My first visit to San Francisco I had thought that Alcatraz was an attraction I could skip out on. I’ll admit it, I was wrong. Little did I know it held deeper roots within history than just Al Capone and there was more to it than emerging with a t-shirt boasting “I Escaped the Rock.”
Touristy? Absolutely. But there’s a reason so many people visit the attraction and why we should continue to do so. The amount of languages I heard in the long zig zagging line was unparalleled. So many confused Germans, Japanese and Spanish accents being turned away because they didn’t pre-book their tickets to tours which almost always sell out ahead of time.
The day after I bought them the entire Labour Day long weekend was sold out, 20 days in advance. On board of the ferry that transports you back and forth upon the choppy water we slowly approached a ruined bastille on an island that was once the epitome of American justice. Now, in its crumbling state, deteriorating due to the salty cold Pacific air and wind, it stands as a marker of change in the history of the Bay area and America.
Alcatraz stands as a shell of a prison, an eerie burnt out beckon of the past that reaches out to us. In its faint whisper it asks us to remember. To explore. Imagine. And so I did, gladly.
Alcatraz served as a fort during the Civil War (1861-1865) and housed prisoners who had committed treason. During the war Alcatraz held over 100 canons which made San Francisco the most armed and protected area within the western USA. It all proved for not as the Bay area was not attacked nor fired any artillery. Thus began its history as a designated confinement for criminals in the 1860s and would continue for another 100 years. However, it wasn’t until 1907 when the cannons were removed that the island was officially deemed a penitentiary. It remained an imprisonment for penalized soldiers where they would retrain, work and build much of the structures you see today on the island.
You can see evidence of the Civil War era upon the island today with skeletal remains of forts now home to an overwhelming amount of seabirds who nest there each year. The birds, often giving off an ere of Hitchcock, have become a point of interest for wild life experts who study the amount of birds that return each year and count the number of eggs laid each season.
The End of the Line: The Rock
One of the main reasons tourists flock to the island is to become immersed with the historically infamous prison environment. Not only did the island house notorious criminals but also the families of guards. The children of the guards and warden would attend school upon the island and lived just above in apartment-like conditions.
What makes the Alcatraz experience worth booking are the audio guides. The audio is hosted by 4 ex-guards and 4 ex-convicts. All 8 have rubbed shoulders with some of the prisons most infamous and violent inmates.
Their stories are told while you stand in the very places important events within the prison’s history. Background noises transport you to the moments where violent escapes were attempted, onsite fights and even murders occurred and tense moments within the cafeteria took place.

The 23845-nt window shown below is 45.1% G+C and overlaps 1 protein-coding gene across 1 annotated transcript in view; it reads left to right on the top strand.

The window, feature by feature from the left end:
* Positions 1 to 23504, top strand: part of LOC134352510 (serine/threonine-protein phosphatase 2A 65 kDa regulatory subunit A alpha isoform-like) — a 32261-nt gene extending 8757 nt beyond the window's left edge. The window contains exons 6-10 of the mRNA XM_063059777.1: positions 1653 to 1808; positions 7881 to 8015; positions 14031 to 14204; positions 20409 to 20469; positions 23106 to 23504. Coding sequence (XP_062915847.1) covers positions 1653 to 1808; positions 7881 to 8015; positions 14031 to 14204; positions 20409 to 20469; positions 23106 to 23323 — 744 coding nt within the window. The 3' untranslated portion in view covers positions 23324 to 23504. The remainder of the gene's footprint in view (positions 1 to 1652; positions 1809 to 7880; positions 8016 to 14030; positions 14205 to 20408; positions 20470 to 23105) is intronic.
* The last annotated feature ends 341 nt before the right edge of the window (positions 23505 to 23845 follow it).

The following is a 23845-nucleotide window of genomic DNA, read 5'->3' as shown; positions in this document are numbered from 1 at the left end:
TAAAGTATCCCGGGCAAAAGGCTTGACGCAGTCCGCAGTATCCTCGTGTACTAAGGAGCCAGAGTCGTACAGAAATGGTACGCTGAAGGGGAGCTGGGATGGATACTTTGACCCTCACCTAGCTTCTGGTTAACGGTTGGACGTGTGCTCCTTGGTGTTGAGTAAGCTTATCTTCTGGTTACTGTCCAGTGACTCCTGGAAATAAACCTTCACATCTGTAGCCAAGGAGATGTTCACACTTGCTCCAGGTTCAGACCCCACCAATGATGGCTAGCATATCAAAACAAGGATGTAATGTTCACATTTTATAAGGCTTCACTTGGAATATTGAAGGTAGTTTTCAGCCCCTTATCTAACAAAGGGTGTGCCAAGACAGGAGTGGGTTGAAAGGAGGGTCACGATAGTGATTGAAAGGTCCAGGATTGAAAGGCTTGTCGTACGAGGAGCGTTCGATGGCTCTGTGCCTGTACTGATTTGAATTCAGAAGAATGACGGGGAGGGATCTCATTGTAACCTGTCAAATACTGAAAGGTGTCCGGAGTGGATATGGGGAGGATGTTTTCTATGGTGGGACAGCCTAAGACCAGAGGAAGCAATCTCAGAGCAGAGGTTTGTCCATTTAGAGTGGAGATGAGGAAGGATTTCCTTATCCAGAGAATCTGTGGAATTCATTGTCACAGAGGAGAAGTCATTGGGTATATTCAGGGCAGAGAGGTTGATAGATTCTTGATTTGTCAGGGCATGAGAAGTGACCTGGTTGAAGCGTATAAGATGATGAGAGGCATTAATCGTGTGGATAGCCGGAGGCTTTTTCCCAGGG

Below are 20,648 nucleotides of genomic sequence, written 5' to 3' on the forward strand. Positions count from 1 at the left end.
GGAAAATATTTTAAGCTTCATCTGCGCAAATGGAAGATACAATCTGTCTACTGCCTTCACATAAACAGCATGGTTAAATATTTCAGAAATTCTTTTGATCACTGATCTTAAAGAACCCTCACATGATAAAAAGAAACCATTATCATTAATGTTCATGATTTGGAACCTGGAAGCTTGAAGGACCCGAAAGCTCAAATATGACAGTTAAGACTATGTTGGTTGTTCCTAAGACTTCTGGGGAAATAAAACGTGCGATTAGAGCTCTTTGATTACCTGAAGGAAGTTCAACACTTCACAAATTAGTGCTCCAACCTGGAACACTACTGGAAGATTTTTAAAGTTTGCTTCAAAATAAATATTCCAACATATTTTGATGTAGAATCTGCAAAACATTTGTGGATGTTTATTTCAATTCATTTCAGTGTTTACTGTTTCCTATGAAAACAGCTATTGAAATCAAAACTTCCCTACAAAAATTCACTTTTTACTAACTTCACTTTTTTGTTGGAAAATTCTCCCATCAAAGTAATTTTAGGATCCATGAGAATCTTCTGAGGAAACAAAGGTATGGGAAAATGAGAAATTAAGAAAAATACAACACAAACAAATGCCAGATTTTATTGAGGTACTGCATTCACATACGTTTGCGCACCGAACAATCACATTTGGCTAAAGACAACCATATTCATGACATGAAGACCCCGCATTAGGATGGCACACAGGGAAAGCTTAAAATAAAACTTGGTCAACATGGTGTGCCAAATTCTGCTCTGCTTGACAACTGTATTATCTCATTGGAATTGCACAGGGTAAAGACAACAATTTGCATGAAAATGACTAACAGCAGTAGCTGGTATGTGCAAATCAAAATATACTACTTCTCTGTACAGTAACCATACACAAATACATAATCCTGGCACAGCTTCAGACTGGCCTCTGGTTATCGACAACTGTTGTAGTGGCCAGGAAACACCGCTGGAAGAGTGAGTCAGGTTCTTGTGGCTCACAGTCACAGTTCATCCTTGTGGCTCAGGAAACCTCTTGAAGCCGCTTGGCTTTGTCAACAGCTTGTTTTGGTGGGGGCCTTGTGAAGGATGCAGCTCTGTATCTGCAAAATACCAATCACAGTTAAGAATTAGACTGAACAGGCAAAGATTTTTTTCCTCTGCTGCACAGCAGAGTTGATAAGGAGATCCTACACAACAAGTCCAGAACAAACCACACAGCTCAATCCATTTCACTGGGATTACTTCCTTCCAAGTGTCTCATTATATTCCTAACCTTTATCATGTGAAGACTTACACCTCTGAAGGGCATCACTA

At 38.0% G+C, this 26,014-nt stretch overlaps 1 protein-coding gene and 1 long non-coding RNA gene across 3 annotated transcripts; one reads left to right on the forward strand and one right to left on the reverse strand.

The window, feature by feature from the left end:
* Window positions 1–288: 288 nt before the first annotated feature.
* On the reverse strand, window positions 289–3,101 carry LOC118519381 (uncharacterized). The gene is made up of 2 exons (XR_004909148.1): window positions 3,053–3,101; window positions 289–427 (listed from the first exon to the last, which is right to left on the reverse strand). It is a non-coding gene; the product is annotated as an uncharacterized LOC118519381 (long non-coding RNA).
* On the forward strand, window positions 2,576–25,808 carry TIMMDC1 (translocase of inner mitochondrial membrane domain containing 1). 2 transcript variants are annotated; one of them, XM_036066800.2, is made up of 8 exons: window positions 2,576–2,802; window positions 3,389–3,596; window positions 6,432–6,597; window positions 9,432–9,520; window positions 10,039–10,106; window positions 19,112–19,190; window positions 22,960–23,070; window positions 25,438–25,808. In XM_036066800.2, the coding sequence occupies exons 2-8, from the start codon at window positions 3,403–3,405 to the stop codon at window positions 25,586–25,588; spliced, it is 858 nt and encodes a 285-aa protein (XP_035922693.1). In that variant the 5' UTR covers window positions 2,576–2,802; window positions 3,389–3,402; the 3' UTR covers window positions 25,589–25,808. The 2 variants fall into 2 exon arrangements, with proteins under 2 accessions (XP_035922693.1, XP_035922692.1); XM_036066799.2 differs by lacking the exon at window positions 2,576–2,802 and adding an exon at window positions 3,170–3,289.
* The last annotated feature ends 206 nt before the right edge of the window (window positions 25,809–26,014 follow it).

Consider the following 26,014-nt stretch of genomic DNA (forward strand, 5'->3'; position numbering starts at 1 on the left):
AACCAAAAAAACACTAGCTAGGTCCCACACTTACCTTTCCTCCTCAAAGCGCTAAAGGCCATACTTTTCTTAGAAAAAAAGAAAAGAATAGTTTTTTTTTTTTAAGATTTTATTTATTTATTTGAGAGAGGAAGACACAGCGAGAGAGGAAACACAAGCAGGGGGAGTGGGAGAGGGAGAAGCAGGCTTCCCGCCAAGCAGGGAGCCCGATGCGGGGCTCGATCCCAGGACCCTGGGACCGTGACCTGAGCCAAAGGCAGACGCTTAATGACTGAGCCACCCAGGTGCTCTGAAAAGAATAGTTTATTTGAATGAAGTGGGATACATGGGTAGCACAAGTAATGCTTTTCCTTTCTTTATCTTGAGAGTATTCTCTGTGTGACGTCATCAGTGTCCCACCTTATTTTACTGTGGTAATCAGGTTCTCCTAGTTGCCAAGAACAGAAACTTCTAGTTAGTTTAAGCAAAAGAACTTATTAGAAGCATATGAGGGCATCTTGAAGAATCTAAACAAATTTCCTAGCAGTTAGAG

It was a moving and at times chilling experience to hear both sides of the story and the events that transpired.
Native American Occupation
In 1969, after the prison was closed in 1963 and left abandoned, a group of Native American college students occupied the island for 19 months. Their local motivation was the fact that an Indian centre had burned down earlier that year. The second motivation was the fact that in 1953 the US government had began to try to further the assimilation process by shutting down reservations and driving them to more urban areas. The students hoped to draw attention to the broken treaties and the mistreatment of Native Americans over the course of history. At its height up to 400 people occupied the island without any running water or electricity. This drew attention back to the island and today you can still see signs of the occupation. Alcatraz became a guarded National Recreation Area only months after the occupation ended in 1971 but did not become a National Historic Landmark until 1986. The Native American Occupation perhaps saved the island and once again generated worldwide interest.
As I walked through the halls, stood in the solitary confinement cells, in the silent rec. yard with a distant view of San Francisco life, saw the scars of a detonated grenade from one of the escape attempts and observed the presence of various eras and generations I understood why much of Alcatraz is run by Volunteer in Parks (VIPs). Instead of or in addition to donating to the National Park you can become a VIP and help run the park, perhaps event be a guide. Other than the audio guide which explains the stories of interior while the guides passionately speak about the exterior grounds, ruins and narratives of Alcatraz’s history and future. Some set the record straight (as much as they can) and others feed into the legends of survived escapees. No one ranger/VIP tells the same stories in the same way making each visit one of kind.
Help keep this amazing landmark alive and visit it!
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